Unfortunately, this reflux from the cities toward the outskirts does not occur without defacing the countryside. Not only does debris of all sorts clutter the intermediate space between city and field, but even worse, speculators grab up all the charming sites in the vicinity, divide them into rectangular plots, enclose them with monotonous walls, and then build hundreds and thousands of pretentious little houses. To pedestrians wandering along the muddy roads in this would-be countryside, the only nature in evidence is the trimmed shrubs and clumps of flowers glimpsed through the fences. At the seashore, many of the most picturesque cliffs and charming beaches are snatched up either by covetous landlords or by speculators who appreciate the beauties of nature in the spirit of a money changer appraising a gold ingot. In frequently visited mountainous areas, the same mania of appropriation seizes the inhabitants. Landscapes are carved up into squares and sold to the highest bidder. Each natural curiosity, be it rock, grotto, waterfall, or the fissure of a glacier—everything, even the sound of an echo—can become individual property. The entrepreneurs lease waterfalls and enclose them with wooden fences to prevent non-paying travelers from gazing at the turbulent waters. Then, through a deluge of advertising, the light that plays about the scattering droplets and the puffs of wind unfurling curtains of mist are transformed into the resounding jingle of silver.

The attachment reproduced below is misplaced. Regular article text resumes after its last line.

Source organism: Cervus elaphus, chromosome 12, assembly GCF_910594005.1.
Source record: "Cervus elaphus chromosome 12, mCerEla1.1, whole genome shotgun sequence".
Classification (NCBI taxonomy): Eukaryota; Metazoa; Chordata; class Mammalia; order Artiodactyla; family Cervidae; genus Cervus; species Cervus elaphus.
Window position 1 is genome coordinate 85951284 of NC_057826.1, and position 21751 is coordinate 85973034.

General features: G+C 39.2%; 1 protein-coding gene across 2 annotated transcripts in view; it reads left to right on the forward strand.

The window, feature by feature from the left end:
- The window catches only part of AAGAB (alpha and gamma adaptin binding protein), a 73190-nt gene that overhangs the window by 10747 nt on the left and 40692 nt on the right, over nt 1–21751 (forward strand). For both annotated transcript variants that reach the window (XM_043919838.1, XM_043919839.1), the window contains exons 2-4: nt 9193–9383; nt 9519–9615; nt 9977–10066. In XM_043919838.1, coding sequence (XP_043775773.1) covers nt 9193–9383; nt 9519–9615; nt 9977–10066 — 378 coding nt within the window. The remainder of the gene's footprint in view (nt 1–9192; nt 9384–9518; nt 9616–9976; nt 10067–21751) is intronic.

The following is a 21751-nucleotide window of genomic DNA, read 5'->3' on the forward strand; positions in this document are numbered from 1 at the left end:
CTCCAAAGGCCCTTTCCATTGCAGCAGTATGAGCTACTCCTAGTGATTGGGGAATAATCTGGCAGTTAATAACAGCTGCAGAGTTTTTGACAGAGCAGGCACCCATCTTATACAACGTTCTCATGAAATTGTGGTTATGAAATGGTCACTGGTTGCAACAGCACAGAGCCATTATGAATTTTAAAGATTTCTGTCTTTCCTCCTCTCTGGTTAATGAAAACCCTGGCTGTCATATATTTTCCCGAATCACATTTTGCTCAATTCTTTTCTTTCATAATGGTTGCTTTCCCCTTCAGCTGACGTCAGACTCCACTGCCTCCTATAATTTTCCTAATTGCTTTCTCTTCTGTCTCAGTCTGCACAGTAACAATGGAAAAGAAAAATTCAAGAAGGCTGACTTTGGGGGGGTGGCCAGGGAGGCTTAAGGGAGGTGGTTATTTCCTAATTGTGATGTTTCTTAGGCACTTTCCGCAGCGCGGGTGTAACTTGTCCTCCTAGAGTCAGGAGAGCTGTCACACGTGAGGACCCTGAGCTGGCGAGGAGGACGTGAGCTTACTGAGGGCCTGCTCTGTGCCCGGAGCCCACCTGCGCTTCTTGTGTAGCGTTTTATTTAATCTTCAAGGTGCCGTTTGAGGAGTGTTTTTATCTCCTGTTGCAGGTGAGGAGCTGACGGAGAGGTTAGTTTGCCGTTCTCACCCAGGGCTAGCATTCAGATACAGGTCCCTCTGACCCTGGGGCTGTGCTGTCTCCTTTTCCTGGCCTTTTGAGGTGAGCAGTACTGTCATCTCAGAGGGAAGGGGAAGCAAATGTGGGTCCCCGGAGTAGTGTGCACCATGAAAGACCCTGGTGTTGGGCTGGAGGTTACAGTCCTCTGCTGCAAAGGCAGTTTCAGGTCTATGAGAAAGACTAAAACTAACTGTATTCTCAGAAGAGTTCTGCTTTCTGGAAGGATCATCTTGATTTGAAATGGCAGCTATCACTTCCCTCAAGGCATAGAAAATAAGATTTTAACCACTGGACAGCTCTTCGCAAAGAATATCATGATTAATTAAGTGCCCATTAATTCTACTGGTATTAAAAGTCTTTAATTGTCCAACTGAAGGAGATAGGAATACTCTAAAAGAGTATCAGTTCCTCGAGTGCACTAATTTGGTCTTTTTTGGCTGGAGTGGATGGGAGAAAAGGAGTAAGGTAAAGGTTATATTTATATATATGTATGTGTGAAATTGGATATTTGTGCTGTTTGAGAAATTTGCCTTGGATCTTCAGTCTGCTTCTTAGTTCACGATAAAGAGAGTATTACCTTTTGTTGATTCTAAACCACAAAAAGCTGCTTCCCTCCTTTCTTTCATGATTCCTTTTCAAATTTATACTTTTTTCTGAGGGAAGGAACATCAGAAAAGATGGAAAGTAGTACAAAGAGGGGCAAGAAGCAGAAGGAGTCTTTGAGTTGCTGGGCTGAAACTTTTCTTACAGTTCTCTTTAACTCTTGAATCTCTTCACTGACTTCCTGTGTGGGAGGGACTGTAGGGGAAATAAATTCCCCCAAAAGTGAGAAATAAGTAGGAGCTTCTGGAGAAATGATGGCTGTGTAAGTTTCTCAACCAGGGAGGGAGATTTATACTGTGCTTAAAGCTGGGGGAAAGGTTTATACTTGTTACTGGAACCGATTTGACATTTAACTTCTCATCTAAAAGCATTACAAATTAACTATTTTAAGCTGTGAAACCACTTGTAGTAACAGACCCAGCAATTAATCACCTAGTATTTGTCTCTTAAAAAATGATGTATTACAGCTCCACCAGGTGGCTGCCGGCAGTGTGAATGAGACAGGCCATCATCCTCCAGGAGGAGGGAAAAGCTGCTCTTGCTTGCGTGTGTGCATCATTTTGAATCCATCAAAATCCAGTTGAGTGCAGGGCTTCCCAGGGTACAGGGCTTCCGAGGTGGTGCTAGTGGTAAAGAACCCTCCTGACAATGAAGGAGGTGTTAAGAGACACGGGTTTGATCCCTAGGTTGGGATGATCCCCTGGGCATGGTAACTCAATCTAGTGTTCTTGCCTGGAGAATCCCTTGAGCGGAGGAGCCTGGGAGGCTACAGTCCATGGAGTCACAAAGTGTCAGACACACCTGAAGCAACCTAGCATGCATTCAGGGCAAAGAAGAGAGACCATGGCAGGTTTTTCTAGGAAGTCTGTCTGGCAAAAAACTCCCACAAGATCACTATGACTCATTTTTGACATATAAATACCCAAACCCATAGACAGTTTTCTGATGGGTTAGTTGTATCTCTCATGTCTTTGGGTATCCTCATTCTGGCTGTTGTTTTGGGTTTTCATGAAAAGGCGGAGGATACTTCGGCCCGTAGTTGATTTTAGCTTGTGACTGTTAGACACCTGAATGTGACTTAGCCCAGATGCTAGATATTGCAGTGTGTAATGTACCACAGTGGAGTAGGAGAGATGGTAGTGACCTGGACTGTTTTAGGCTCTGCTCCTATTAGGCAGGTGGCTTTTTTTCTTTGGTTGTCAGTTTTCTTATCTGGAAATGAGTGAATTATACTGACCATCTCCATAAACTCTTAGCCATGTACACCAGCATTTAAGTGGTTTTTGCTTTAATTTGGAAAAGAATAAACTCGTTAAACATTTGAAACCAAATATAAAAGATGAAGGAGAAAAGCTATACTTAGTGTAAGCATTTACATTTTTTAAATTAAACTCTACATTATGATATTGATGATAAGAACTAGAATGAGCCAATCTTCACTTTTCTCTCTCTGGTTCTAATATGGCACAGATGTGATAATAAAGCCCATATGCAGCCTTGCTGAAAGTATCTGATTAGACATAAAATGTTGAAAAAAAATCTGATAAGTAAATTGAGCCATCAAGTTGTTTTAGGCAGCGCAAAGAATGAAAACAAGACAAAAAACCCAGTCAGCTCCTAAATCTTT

Since nature is so often desecrated by speculators precisely because of its beauty, it is not surprising that farmers and industrialists, in their own exploitative endeavors, fail to consider whether they contribute to defacing the land. Certainly the “sturdy plowman” cares very little for the charm of the countryside and the harmony of the landscape, so long as the soil produces abundant harvests. Walking around the thickets at random with his ax, he cuts down trees that are in his way and shamefully mutilates others, giving them the appearance of posts or brooms. Vast regions which formerly were beautiful to behold and enjoyable to travel through are completely spoiled, and one actually experiences disgust upon seeing them. Moreover, it often happens that the farmer, as lacking in science as he is in love of nature, errs in his calculations and causes his own ruin through certain changes that he unwittingly introduces into the environment. Similarly, it matters little to the industrialist, operating his mine or factory in the middle of the countryside, whether he blackens the atmosphere with fumes from the coal or contaminates it with foulsmelling vapors. In Western Europe, not to mention England, there are a great many industrial valleys whose thick air is almost unbreathable to outsiders. The houses there are filled with smoke, and even the leaves on the trees are coated with soot. The sun almost always shows its yellowish face through a thick haze. As for the engineer, his bridges and viaducts always look the same, whether on the flattest of plains or in the gorges of the steepest mountains. He is concerned not with making his work harmonious with the landscape, but solely with balancing the thrust and resistance of his materials.